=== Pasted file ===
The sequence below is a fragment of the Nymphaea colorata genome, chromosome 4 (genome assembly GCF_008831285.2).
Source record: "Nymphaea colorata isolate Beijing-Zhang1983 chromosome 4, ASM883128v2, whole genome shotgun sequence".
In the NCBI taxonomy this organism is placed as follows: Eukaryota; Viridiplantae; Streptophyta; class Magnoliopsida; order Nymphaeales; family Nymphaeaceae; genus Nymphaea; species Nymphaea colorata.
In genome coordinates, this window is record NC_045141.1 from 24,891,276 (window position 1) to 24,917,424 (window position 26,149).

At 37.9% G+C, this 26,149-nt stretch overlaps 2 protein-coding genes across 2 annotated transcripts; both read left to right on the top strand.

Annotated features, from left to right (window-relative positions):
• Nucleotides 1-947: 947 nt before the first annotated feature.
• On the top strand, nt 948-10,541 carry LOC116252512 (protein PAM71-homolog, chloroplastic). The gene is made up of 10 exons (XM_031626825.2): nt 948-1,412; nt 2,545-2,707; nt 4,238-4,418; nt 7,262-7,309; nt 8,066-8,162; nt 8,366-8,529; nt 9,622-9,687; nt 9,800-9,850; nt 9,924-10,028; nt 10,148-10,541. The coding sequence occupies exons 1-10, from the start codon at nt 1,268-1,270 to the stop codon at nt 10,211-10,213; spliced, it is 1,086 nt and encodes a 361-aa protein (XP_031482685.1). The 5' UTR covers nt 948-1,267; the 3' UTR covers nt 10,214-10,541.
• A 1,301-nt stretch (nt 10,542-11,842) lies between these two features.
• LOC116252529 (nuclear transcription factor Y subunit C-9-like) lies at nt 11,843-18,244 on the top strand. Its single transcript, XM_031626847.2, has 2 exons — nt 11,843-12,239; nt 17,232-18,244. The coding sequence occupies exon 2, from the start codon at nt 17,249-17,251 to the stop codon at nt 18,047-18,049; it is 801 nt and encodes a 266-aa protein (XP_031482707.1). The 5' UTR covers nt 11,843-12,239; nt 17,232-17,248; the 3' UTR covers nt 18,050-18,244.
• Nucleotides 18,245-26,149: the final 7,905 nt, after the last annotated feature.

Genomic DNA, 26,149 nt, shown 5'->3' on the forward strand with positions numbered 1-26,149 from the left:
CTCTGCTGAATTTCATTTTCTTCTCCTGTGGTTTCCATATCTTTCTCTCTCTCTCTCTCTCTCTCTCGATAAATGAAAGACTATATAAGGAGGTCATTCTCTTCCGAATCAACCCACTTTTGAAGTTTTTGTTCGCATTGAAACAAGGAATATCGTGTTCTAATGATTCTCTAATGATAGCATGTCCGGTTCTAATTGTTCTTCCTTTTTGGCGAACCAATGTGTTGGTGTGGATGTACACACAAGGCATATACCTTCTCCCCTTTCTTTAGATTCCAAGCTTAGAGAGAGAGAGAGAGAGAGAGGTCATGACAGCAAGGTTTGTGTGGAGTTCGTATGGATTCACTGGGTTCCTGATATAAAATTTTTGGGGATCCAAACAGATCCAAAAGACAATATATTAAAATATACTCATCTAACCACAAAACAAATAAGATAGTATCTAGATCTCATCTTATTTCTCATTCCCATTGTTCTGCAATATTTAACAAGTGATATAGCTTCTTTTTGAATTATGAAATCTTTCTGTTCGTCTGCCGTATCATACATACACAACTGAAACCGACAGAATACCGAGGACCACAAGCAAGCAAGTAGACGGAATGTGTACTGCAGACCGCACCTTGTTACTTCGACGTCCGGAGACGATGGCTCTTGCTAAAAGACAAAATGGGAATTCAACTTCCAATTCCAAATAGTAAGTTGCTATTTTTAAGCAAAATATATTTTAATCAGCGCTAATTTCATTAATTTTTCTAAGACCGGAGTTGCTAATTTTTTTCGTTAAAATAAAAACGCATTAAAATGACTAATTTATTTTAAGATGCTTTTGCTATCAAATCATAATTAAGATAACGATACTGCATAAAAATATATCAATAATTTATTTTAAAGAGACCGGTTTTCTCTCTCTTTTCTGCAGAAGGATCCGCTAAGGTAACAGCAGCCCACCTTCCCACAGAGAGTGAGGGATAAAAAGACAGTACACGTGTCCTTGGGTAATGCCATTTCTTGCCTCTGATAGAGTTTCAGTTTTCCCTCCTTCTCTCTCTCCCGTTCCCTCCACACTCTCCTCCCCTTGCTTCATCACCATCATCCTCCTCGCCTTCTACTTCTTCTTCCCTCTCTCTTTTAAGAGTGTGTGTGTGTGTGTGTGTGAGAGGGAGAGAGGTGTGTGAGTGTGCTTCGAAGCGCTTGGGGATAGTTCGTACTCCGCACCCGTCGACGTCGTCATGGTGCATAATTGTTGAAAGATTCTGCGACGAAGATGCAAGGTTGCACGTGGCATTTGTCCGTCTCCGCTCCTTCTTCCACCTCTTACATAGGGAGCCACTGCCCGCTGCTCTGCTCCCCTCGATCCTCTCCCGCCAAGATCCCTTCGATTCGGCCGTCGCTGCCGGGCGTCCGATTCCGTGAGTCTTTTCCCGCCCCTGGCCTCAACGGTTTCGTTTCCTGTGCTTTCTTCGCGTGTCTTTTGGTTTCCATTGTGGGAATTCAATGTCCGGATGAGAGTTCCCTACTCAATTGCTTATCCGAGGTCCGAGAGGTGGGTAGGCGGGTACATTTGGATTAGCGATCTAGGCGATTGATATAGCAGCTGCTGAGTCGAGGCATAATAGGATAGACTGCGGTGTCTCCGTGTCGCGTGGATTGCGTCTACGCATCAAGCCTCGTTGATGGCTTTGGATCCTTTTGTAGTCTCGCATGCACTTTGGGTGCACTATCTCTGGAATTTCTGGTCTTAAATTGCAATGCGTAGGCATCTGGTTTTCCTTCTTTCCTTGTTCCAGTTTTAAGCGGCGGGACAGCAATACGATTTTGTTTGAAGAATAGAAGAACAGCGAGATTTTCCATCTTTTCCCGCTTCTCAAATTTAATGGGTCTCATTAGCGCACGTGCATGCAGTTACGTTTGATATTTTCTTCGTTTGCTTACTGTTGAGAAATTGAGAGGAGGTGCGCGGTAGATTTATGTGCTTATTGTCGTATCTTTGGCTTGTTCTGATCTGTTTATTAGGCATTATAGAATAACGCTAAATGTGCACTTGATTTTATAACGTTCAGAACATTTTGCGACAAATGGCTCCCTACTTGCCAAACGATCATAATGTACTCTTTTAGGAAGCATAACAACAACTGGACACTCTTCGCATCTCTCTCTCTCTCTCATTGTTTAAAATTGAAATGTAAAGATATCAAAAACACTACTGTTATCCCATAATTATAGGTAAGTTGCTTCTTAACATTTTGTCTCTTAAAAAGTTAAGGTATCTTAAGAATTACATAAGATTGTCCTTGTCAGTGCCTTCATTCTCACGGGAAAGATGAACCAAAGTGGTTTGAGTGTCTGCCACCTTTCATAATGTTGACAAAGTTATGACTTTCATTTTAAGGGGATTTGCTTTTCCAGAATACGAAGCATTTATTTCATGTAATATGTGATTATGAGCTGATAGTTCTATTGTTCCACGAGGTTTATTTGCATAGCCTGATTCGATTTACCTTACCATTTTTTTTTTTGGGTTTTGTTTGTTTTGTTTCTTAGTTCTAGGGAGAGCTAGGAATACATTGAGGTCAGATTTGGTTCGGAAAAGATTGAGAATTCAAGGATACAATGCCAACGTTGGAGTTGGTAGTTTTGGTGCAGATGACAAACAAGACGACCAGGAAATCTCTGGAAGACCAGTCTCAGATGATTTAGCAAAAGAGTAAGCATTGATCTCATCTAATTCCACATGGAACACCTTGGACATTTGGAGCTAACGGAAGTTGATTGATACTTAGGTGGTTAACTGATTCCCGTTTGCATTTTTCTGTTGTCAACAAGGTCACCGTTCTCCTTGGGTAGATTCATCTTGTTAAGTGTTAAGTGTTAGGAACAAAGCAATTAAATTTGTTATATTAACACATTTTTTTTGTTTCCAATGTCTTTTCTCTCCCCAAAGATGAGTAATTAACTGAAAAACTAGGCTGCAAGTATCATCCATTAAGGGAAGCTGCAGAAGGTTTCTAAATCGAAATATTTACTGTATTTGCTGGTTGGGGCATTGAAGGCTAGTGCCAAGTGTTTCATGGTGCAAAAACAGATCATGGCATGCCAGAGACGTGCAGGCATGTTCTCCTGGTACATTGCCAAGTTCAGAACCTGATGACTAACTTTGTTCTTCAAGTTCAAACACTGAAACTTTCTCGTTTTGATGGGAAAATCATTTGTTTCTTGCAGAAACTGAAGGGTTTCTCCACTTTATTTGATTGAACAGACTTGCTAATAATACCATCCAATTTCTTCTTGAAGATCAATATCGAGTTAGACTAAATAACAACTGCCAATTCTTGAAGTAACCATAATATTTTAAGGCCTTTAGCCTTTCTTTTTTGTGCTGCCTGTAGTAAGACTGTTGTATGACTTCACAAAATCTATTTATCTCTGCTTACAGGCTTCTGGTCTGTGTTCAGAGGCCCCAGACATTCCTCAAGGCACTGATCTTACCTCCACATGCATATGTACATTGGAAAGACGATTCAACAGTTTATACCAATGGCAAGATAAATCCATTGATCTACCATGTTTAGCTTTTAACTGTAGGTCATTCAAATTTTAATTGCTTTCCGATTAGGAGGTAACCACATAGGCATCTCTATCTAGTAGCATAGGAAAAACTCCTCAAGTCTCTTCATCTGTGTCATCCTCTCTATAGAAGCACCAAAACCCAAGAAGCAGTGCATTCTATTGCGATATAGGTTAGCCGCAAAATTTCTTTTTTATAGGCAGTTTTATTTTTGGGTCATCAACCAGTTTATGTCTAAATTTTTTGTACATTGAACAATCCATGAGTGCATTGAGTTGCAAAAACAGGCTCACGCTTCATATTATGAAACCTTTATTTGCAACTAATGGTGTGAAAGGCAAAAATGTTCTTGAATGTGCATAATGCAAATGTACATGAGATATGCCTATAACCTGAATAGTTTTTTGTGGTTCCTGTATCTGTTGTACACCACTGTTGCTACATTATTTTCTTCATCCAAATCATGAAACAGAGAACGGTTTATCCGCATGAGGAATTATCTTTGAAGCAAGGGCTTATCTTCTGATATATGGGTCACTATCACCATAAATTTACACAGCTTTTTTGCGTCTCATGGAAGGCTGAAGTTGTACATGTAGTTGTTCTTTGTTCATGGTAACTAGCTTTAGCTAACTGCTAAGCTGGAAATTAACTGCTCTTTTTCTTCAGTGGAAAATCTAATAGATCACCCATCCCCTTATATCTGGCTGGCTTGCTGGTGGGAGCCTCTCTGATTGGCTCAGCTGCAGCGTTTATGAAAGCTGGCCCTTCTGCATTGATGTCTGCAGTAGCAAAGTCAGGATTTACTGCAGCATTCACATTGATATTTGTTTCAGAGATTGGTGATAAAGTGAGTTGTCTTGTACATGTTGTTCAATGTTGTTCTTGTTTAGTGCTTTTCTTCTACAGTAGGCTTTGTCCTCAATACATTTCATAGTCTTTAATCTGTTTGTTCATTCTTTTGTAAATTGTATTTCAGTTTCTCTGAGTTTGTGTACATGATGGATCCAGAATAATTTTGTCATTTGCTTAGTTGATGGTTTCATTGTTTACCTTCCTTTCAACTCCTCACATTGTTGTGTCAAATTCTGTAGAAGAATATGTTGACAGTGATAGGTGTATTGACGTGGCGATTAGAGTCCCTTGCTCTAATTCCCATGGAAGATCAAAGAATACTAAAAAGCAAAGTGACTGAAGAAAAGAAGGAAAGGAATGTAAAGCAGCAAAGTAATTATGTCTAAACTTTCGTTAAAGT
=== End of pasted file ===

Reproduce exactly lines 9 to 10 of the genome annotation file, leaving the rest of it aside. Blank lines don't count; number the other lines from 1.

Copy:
• A 1,301-nt stretch (nt 10,542-11,842) lies between these two features.
• LOC116252529 (nuclear transcription factor Y subunit C-9-like) lies at nt 11,843-18,244 on the top strand. Its single transcript, XM_031626847.2, has 2 exons — nt 11,843-12,239; nt 17,232-18,244. The coding sequence occupies exon 2, from the start codon at nt 17,249-17,251 to the stop codon at nt 18,047-18,049; it is 801 nt and encodes a 266-aa protein (XP_031482707.1). The 5' UTR covers nt 11,843-12,239; nt 17,232-17,248; the 3' UTR covers nt 18,050-18,244.